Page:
While some studies conclude that “students made little or no progress while learning from home,” the effects of school shutdowns vary depending on additional factors: socio-economic status, the type of distance learning, and especially the involvement of parents.
Though it’s mostly bad news, there is a marked silver lining. For example, one teenager told the New York Times, “… Although living through COVID has been really hard … I am so incredibly lucky to say that I probably gained more than I lost.”
Like most of the damage from this pandemic, the key factors for education were pre-existing conditions. Students already accustomed to facing challenges can grow more resilient in adversity. Students whose education was already more than information transfer were able to build curiosity in new ways. Parents who accepted that their kids’ education was primarily their responsibility made necessary pivots.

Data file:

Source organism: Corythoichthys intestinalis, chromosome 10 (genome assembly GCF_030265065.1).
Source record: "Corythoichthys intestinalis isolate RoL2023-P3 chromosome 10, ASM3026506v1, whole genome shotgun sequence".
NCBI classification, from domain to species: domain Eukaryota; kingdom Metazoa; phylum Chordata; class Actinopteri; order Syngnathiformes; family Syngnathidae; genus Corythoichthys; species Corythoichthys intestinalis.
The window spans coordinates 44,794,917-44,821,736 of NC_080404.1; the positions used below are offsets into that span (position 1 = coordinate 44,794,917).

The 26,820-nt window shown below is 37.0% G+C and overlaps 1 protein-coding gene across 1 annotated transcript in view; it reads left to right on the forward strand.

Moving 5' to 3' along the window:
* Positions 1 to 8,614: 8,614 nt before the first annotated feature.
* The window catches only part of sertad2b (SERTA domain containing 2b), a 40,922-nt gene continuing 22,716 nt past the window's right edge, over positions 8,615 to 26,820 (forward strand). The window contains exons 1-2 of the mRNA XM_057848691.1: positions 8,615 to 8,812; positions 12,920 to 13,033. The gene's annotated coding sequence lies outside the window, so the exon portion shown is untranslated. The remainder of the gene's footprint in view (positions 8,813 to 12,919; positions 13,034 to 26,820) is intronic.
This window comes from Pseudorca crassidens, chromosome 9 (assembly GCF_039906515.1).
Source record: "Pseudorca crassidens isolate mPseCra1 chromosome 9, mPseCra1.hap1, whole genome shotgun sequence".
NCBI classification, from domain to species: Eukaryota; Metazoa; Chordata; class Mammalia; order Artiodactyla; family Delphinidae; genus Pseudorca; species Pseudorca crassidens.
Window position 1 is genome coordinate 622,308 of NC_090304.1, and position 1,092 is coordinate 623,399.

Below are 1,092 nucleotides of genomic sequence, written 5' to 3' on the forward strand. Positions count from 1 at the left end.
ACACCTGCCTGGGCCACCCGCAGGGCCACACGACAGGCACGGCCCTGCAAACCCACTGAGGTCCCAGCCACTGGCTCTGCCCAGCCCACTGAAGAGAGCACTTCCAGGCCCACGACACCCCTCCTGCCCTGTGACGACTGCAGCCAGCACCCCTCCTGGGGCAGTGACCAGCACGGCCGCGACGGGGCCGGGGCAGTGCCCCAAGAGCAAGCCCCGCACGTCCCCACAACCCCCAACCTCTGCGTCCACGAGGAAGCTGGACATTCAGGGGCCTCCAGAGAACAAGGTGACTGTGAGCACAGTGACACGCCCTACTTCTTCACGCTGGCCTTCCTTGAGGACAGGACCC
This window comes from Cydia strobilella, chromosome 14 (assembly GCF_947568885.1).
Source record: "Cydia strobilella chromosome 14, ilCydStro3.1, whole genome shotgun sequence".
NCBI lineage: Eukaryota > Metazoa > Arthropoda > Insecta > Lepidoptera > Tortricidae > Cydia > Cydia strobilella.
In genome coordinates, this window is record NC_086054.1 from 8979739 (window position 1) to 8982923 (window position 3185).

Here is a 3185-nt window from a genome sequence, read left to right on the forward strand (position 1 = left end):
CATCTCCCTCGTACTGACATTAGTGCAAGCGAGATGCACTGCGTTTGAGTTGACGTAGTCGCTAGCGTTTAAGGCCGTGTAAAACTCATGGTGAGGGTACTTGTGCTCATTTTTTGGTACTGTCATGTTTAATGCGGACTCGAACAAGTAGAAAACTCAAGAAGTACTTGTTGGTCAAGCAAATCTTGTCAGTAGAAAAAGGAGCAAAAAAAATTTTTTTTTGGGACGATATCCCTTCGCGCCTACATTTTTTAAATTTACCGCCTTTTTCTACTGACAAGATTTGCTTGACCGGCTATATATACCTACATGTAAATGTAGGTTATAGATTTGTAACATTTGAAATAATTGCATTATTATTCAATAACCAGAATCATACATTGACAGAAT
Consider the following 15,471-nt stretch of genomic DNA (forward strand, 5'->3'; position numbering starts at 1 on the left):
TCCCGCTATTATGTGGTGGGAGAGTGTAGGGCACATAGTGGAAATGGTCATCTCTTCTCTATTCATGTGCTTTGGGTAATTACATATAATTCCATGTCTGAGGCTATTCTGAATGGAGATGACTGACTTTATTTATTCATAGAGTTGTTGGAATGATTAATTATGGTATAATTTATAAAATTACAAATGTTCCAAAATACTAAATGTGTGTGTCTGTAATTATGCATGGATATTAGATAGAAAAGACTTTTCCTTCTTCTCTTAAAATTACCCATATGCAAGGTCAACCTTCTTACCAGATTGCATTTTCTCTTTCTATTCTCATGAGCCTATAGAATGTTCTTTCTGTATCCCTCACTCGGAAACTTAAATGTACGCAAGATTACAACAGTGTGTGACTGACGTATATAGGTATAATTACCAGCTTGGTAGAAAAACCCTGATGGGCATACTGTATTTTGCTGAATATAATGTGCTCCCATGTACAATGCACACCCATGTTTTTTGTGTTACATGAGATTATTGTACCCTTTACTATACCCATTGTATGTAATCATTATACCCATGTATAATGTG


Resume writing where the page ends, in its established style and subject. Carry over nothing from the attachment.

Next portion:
In other words, the important lessons to be learned are about far more than crisis management. It’s about what education really is.
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